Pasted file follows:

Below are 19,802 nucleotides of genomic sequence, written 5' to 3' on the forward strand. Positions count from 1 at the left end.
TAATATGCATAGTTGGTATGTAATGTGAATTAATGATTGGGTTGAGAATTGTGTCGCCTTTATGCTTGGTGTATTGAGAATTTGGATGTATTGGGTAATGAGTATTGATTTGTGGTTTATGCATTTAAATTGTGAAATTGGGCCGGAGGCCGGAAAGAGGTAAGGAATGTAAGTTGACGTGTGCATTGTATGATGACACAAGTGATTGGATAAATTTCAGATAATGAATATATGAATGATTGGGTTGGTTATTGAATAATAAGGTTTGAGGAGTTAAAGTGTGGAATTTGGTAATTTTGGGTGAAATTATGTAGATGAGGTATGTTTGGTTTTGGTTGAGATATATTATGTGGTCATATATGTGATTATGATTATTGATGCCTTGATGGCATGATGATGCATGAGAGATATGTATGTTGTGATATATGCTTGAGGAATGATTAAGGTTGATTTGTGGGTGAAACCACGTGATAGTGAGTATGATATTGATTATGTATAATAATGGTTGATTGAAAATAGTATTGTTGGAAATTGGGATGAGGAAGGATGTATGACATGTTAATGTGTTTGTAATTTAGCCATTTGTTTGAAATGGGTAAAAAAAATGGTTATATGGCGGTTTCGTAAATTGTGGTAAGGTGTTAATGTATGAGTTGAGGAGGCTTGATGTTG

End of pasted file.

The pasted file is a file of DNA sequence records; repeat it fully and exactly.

Below are 19,802 nucleotides of genomic sequence, written 5' to 3' on the forward strand. Positions count from 1 at the left end.
TAATATGCATAGTTGGTATGTAATGTGAATTAATGATTGGGTTGAGAATTGTGTCGCCTTTATGCTTGGTGTATTGAGAATTTGGATGTATTGGGTAATGAGTATTGATTTGTGGTTTATGCATTTAAATTGTGAAATTGGGCCGGAGGCCGGAAAGAGGTAAGGAATGTAAGTTGACGTGTGCATTGTATGATGACACAAGTGATTGGATAAATTTCAGATAATGAATATATGAATGATTGGGTTGGTTATTGAATAATAAGGTTTGAGGAGTTAAAGTGTGGAATTTGGTAATTTTGGGTGAAATTATGTAGATGAGGTATGTTTGGTTTTGGTTGAGATATATTATGTGGTCATATATGTGATTATGATTATTGATGCCTTGATGGCATGATGATGCATGAGAGATATGTATGTTGTGATATATGCTTGAGGAATGATTAAGGTTGATTTGTGGGTGAAACCACGTGATAGTGAGTATGATATTGATTATGTATAATAATGGTTGATTGAAAATAGTATTGTTGGAAATTGGGATGAGGAAGGATGTATGACATGTTAATGTGTTTGTAATTTAGCCATTTGTTTGAAATGGGTAAAAAAAATGGTTATATGGCGGTTTCGTAAATTGTGGTAAGGTGTTAATGTATGAGTTGAGGAGGCTTGATGTTG